With regards to paying for the roads, Senate Republicans of Wisconsin state have changed their stance. The budget writing committee of the state's Legislature in November 2015, filled entirely with Senators of the GOP, made a resolution against any new borrowing. The result of voting went against a proposed $350 million borrowed money for roads. The official statement was that the transportation debt levels of the state cannot be sustained.
Cut forward to 2017, the new Senate Republican budget plan released on July 18 shows that the state is now borrowing $712 million, twice the proposed amount in 2015, to fund an assortment of road projects and a number of bridge projects as well. Luther Olsen, a Republican from Ripon, and the Senate vice chairman of the committee acknowledged this policy shift. He admitted this when questioned in a media interview.
The dispute concerning the transportation spending gives rise to a Catch 22 situation on preparing the 2017 to 2019 state budget. This budget was due on July 1. Governor Scott Walker met the legislative leaders on July 19 for further discussions. This happened after the Senate revealed a complete spending plan on July 18 to push the negotiations.
This has left a number of Republicans confused. Jim Steineke, a GOP from Kaukauna, and the Assembly Majority Leader have expressed as much. He said that the Senate has done a complete 180-degree turnaround on the subject of transportation borrowing.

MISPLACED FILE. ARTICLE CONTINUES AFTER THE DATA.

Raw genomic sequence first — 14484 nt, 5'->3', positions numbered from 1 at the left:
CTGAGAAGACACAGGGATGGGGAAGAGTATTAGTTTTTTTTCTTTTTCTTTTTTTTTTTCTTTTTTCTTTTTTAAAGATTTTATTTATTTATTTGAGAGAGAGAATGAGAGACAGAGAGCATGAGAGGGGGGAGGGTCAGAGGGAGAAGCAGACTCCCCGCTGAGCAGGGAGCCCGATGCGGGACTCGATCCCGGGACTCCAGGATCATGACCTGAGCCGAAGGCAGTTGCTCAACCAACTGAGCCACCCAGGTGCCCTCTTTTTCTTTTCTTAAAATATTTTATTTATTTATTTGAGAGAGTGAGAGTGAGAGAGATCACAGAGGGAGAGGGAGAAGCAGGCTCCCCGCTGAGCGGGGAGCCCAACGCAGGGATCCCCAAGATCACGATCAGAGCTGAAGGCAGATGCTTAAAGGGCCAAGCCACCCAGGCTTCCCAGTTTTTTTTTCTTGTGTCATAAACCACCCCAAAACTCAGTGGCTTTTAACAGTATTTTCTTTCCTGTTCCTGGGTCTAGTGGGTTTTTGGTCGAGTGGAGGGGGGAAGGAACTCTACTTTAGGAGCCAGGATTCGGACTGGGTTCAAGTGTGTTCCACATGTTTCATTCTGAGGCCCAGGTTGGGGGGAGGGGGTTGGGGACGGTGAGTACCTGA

Sustainable solutions needed
The $712 million sum proposed by the Senate is much more than the $500 million call for road construction and repair borrowing asked by Governor Walker. GOP members in the Assembly said that the state must not borrow money for roads if no new revenue sources are found paying for them. Attention is now being given to November 2015 vote. The latter will concentrate on the borrowing package of $350 million. It was passed with the support of Assembly Republicans and Democrats. There were concerns about the amount being borrowed but the consensus was that a much better solution will be required in the coming years.
It is no wonder that Republican Senator Alberta Darling from River Hills said that it is time for formulating a sustainable solution to the transportation funding problem. Darling is co-chairwoman of the budget writing committee. Another GOP committee member, Senator Howard Marklein, urged his colleagues to formulate a solution which does not involve borrowing money. Marklein was elected from Spring Green.